For sure, those asking why must be respectful of the ideas and needs of others. “Why” should never, ever be an excuse for a personal attack. Asking why should always be about gaining understanding, about wanting to make things better, about wanting to surface any issues that could get in the way of implementation success.
I challenge all of us to get better at asking why and at accepting “why” questions. Why questions are not about tearing down proposals or plans, they are about gaining understanding and clarity; about exploring the edges of ideas or the core of how things have always been.
I challenge all of us to use “why” questions to uncover inefficiencies, easily avoidable risks, learn how others see a situation and to generally improve the success of our projects and businesses.
Hey, why not?!
|Posted on May 25, 2010 at 12:32 PM||comments (0)|
The previous two posts (Technology’s Role Part 1, Technology’s Role Part 2) have been exploring the role of technology in building process and people capability. This final post of this series looks at the role of technology in building leadership capability.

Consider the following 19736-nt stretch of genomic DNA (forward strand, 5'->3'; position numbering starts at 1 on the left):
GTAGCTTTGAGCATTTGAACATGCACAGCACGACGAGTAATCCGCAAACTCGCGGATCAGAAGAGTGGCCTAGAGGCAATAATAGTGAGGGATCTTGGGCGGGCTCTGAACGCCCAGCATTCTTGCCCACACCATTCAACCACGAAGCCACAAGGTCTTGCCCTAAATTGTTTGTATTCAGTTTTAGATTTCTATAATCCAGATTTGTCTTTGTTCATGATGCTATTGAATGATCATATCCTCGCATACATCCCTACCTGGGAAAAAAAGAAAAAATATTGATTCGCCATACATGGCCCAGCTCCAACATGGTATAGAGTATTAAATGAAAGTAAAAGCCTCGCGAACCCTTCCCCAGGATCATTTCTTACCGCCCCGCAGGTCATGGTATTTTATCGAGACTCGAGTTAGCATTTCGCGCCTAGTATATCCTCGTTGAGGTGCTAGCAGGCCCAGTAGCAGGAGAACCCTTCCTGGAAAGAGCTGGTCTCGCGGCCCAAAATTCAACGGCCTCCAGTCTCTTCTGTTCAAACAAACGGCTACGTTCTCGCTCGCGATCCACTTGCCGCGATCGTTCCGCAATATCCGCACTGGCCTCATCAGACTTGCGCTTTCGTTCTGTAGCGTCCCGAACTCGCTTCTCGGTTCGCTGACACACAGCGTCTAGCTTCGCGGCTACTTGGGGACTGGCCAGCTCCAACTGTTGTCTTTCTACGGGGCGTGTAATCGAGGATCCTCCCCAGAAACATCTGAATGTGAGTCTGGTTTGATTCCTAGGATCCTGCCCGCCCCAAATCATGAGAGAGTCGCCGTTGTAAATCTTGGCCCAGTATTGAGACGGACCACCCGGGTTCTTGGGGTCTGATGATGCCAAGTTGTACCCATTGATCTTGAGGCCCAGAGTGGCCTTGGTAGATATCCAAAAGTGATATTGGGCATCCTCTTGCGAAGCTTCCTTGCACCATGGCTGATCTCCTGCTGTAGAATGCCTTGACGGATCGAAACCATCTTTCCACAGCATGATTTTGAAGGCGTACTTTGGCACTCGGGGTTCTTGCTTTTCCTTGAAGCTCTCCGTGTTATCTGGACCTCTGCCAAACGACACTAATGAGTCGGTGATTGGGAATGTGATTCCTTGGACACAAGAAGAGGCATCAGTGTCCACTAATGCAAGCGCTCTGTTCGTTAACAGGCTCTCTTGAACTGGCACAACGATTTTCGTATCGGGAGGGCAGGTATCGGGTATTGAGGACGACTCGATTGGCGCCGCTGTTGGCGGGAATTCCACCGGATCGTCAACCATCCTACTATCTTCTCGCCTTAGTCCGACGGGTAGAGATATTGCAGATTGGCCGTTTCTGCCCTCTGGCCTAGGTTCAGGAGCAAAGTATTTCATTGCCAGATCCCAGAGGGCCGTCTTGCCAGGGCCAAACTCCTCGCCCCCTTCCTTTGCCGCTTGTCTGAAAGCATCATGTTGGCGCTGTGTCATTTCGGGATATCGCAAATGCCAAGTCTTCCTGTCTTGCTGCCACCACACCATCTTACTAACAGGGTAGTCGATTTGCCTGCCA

As with process and people capability, technology plays an enabling role. But that role is not as obvious and is fraught with more risk and is frankly harder to do well. Let me state upfront that technology enablers cannot make a bad leader good or a great leader significantly greater. Yet there is still some magic available when done well.
Improved measurement and decision making
Leaders must make decisions like the ones below:
A leader’s day is made up of a series of decisions whether they lead a fairly small business unit or an entire global organization.
I’d be the very last person to take a certain amount of intuition out of decision making, but decisions that are based on having good metrics and data, properly analyzed and balanced with qualitative factors are better and more consistent decisions. They are defendable and explainable which is a tremendous help when asking people to make changes.
Decision support systems through to complex business intelligence systems (BI systems) can help leaders make better and more consistent decisions. They can enable a leader to have exactly the relevant metrics and facts in front of them when needed. They can combine facts and trends and offer analysis far faster than us mere humans. They can weed out the data that is not relevant or not terribly important for certain decisions helping us be more focused in our decision making.